Table 2Coefficients of linear regression to predict I.

Download Print Version | Download XLSX

4.4 A classification of hydropower dams

Building on the results described above, we divide the dams into four groups on the basis of their potential to benefit from perfect forecast-informed operations (high potential if IPF>4.7 % and low potential otherwise) and forecast skill (good forecast if xMdAPE<20 % and poor forecast otherwise). The cutoff value for IPF is inferred from the previous analysis (logistic regression model), while the cutoff for xMdAPE divides the 735 dams into two groups of one-third (good forecast) and two-thirds (poor forecast) of the observations. The distribution of the dams across the four groups (and Köppen–Geiger climate zones) is reported in Table 3. Two groups of dams of particular interest include (1) dams that fall in regions expressing strong forecast accuracy and have the potential to reap benefits from forecast-informed operations (9 % of the total number of reservoirs) and (2) dams with a strong potential to benefit from forecast-informed operations but lack forecast accuracy (28 %). As discussed in Sect. 5, this lack of forecast accuracy could be readily addressed by adopting more sophisticated forecast models or further leveraging local predictors.

Table 3Distribution of dams across climate zones. In columns 2–9, H and L indicate the potential (high/low) of benefiting of forecasts, while G and P indicate the quality (good/poor) of realistic forecast. Columns 2–5 (6–9) are the number (percentages) of dams in each group. The last two columns report the percentages of dams with high potential and good forecast, respectively. Values reported in italics indicate whether the observed frequency is statistically different from the expected frequency (global average in the final row) (p<0.05 using χ2 test).

Download Print Version | Download XLSX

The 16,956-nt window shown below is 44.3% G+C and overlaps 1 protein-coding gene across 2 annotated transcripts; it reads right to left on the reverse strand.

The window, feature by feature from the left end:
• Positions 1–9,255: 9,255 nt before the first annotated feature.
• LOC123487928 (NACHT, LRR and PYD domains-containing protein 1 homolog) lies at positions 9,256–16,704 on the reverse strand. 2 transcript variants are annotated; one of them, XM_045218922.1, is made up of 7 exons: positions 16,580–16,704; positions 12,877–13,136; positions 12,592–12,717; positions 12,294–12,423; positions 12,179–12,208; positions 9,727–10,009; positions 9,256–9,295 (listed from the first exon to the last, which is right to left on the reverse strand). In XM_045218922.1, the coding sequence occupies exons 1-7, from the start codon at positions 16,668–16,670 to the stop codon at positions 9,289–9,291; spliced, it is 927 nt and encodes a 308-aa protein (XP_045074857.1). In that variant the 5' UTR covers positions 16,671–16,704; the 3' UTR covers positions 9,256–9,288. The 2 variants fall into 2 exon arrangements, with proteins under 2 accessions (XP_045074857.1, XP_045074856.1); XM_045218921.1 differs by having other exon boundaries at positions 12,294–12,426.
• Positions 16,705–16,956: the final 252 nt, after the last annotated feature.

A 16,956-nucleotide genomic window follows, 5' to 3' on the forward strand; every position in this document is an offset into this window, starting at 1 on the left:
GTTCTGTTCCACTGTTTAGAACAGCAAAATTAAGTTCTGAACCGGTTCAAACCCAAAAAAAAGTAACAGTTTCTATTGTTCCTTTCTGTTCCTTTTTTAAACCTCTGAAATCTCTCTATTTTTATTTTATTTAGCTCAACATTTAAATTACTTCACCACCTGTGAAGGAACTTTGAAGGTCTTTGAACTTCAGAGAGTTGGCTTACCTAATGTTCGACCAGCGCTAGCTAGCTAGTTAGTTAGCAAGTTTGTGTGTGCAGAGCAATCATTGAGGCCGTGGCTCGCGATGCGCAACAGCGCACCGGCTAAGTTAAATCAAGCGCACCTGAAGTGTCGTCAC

As described in Sect. 4.3, the potential of a dam to benefit from forecasts is largely dependent on its design specifications, which present comparable values in areas with similar orography and design practices. Forecast skill, on the other hand, is largely dependent on climate teleconnections, which tend to present regional patterns. Further, considering these factors coincidentally is also insightful. Figure 7 illustrates the distribution of the four possible groups of dams across the thirty climate zones of the Köppen–Geiger climate classification system. We notice a few interesting patterns. First, dams with high potential but lacking accurate forecasts (panel (a), red triangles) are often found in humid subtropical climate zones (Cwa, Cfa), particularly in the southeast regions of Australia, China, USA, and South America. The trend is also true – but not statistically significant – for dams in Southeast Asia (tropical rainforest, Af) and US Pacific Northwest (warm summer Mediterranean, Csb). Second, dams with good forecasts (panels (a) and (b), blue triangles) are mostly located in the tropical savanna climate zone (Aw, mainland Southeast Asia, India, Brazil, and western Africa) and subarctic climate zone (Dfc, Canada, Russia, northeastern Europe). While the majority of these dams have poor to fair potential, which can be attributed to relatively large time-to-fill values, the remaining dams with characteristics conducive for forecast-informed operations can readily benefit from including climate signals into their forecast models. This also applies to dams along the US–Canadian border. These dams are located in a humid continental climate zone (Dfb), whose statistical significance for high forecast accuracy has been masked by differences in performance between dams located in Europe and North America. Third, dams with low potential and poor forecasts are primarily found in Europe and east Asia (panel (b), red triangles). This trend is significant (p<0.05) for dams in the Alps (alpine climate, ET), in particular for dams that are characterized by large time-to-fill values and small reservoir depth to maximum hydraulic head ratios. This classification of dams based on climate zones, potential to benefit from perfect forecast-informed operations, and forecast skill is complemented by an additional analysis informed by the Hydrological Climate Classification (Knoben et al.2018), which also accounts for hydroclimate characteristics. Please refer to Sect. S7 and Fig. S5.